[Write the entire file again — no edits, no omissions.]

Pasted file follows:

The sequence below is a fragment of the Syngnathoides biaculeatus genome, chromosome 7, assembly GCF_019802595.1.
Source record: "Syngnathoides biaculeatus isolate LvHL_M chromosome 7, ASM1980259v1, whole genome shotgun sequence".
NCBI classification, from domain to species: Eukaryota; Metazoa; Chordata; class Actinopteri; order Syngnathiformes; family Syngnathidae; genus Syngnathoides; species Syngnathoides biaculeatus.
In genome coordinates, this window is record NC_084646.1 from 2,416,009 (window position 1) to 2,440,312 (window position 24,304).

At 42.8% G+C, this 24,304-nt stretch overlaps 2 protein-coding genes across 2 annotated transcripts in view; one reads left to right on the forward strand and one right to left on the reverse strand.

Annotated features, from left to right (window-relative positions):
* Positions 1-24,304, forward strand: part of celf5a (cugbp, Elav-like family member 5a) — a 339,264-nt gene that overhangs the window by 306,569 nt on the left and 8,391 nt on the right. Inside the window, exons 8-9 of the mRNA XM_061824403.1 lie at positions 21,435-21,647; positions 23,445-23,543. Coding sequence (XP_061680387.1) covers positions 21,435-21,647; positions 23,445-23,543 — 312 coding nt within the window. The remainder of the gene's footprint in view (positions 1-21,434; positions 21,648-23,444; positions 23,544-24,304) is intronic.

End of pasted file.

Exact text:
The sequence below is a fragment of the Syngnathoides biaculeatus genome, chromosome 7, assembly GCF_019802595.1.
Source record: "Syngnathoides biaculeatus isolate LvHL_M chromosome 7, ASM1980259v1, whole genome shotgun sequence".
NCBI classification, from domain to species: Eukaryota; Metazoa; Chordata; class Actinopteri; order Syngnathiformes; family Syngnathidae; genus Syngnathoides; species Syngnathoides biaculeatus.
In genome coordinates, this window is record NC_084646.1 from 2,416,009 (window position 1) to 2,440,312 (window position 24,304).

At 42.8% G+C, this 24,304-nt stretch overlaps 2 protein-coding genes across 2 annotated transcripts in view; one reads left to right on the forward strand and one right to left on the reverse strand.

Annotated features, from left to right (window-relative positions):
* Positions 1-24,304, forward strand: part of celf5a (cugbp, Elav-like family member 5a) — a 339,264-nt gene that overhangs the window by 306,569 nt on the left and 8,391 nt on the right. Inside the window, exons 8-9 of the mRNA XM_061824403.1 lie at positions 21,435-21,647; positions 23,445-23,543. Coding sequence (XP_061680387.1) covers positions 21,435-21,647; positions 23,445-23,543 — 312 coding nt within the window. The remainder of the gene's footprint in view (positions 1-21,434; positions 21,648-23,444; positions 23,544-24,304) is intronic.